What Are My Payroll Obligations As An Employer?
What you need to do as an employer when it comes to payroll obligations.
Running a business is a difficult job. As an employer, you are going to have additional burdens and requirements to meet. This includes record keeping and payroll obligations. The main way to think about them is what needs to be included and how often. In other words what should be on a payslip and how often do you hand them out and store them.
The term payroll can be combined under the heading payslip. Thinking about the term payroll, it can be broken apart. Simply, a list of all the people who get paid which is usually the employees. Therefore, the first point is what should be included in a payslip. In the case of a payslip, there should be the rate of pay which the employer paid, the gross and net amounts along with deductions. Finally, there should be details about holiday leave, bonus, penalty rates etc. Additionally, the employer needs to transfer actual deductions like PAYG need to the ATO. There are other small overlooked requirements such as reimbursing an employee for work expenses.
When it comes to the actual payslip it must be within one working day of payday and it can be either paper or electronic. Now when it comes to what is actually in the payslip there is a long list. This includes the employers’ name, ABN, employees name, date of pay, pay period e.g weekly. Likewise, the things mentioned earlier like deductions, gross amounts and net amounts. If you are unsure as to whether you are meeting the payroll obligations you could check with a business lawyer.
Sarah joined a new company as a full-time employee. As per her modern award wage, Sarah is a level 2. Therefore she receives $25 per hour. As she works a 50 hour week her employer makes deductions from her pay. This is the PAYG deductions. Therefore, the payslip will list the gross wage of $25 times 50 hours and then subtract the PAYG deductions.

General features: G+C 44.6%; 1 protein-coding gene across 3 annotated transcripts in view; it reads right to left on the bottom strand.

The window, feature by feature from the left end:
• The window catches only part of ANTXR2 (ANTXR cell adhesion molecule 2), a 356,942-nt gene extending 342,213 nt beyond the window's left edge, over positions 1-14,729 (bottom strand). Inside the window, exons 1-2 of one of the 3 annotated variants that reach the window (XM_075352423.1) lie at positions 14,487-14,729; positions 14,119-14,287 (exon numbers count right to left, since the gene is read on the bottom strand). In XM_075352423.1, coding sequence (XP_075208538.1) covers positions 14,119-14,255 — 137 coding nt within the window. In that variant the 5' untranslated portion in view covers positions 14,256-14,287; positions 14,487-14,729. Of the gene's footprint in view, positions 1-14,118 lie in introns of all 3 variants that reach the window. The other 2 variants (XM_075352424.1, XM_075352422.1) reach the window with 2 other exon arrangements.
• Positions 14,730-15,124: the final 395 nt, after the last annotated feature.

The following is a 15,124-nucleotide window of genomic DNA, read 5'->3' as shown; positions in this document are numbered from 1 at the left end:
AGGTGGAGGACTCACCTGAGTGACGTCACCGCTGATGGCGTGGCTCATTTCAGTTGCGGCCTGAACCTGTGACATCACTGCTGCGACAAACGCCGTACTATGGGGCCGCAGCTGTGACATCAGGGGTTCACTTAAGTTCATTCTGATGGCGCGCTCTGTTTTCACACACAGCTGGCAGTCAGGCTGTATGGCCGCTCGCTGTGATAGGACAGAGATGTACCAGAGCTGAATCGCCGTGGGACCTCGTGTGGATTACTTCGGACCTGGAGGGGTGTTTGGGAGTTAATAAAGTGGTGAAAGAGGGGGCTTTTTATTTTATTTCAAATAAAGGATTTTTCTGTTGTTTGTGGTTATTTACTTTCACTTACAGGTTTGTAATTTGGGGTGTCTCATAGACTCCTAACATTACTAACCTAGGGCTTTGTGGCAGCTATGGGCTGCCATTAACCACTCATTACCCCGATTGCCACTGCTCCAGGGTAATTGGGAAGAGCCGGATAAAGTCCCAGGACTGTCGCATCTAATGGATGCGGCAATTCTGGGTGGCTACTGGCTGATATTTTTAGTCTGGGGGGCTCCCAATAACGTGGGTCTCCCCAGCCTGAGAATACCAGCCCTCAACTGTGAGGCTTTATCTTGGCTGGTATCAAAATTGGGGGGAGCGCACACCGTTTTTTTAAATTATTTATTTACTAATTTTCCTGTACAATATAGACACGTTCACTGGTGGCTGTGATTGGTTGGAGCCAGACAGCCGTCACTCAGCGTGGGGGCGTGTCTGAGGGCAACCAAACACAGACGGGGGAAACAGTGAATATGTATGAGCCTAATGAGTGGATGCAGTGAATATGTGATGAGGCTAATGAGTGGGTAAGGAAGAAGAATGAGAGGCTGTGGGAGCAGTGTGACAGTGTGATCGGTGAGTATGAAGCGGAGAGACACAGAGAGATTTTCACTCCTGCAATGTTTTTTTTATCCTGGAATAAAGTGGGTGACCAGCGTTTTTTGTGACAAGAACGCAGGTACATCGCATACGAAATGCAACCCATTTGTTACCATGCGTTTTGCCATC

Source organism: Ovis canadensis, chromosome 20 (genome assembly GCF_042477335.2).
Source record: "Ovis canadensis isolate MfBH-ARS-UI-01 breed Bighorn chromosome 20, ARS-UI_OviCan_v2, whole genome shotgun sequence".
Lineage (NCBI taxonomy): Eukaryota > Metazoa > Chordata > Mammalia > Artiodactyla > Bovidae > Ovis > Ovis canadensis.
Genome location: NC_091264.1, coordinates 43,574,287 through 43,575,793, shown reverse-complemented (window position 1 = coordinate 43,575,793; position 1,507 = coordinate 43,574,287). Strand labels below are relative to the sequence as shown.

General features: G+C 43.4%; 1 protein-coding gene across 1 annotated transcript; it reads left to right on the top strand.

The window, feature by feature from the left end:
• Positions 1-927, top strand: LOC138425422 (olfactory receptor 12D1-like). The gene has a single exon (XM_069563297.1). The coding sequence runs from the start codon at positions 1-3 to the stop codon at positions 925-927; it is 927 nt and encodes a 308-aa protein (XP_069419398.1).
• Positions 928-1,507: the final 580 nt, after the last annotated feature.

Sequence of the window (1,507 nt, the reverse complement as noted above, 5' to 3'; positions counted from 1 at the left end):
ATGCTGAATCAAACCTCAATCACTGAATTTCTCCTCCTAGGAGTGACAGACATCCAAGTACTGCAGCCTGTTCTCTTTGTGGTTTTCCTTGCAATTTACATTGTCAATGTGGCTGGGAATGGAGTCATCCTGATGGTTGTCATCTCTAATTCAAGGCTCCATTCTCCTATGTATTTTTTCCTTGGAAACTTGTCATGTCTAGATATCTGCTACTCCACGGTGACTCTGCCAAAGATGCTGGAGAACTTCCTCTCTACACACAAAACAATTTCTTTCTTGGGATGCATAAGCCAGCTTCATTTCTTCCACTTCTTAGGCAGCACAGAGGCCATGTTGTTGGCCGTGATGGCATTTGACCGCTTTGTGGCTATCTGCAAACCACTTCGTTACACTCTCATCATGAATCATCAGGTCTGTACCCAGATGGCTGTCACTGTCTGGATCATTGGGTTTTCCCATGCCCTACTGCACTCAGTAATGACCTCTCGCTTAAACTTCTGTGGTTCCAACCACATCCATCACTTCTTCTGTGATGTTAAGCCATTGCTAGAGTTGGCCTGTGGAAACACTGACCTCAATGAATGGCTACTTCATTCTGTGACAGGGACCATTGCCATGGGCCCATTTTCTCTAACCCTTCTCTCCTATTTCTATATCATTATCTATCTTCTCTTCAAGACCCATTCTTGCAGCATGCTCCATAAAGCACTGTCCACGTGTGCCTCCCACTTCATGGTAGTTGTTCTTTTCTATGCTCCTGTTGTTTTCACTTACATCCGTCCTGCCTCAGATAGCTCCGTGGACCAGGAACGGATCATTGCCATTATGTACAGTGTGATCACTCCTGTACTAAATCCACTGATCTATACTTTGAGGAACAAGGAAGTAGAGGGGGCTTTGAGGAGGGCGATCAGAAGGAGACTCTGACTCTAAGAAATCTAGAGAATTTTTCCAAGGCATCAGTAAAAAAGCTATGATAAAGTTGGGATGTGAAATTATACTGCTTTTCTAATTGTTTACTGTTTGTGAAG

The Fair Work Commission is the body that controls and oversees this issue of payroll obligations along with record keeping. If an employer breaks any of these obligations they may have to pay a fine of $1260 per offence as an individual. As an employer, you have to keep records such as these main ones
- General records
- Pay records
- Hours of work records
- leave records
- superannuation records
- Termination records
Furthermore, employers, have an obligation to pay superannuation to their employees. This includes superannuation contribution records. However, there are differing requirements for what needs to be included if the employer uses a defined benefit interest in a defined benefit fund. Furthermore, the actual payslip itself should have the amount that went to super and the fund that it is associated with.
Ultimately it comes down to a few things. You need to provide pay slips and provide them on time. There should also be details about superannuation and how much is paid. Finally, the employer needs to keep records.
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Justin is a legal intern at Lawpath as part of the content team. He is currently studying a Bachelor of Laws and a Bachelor of Economics at UTS.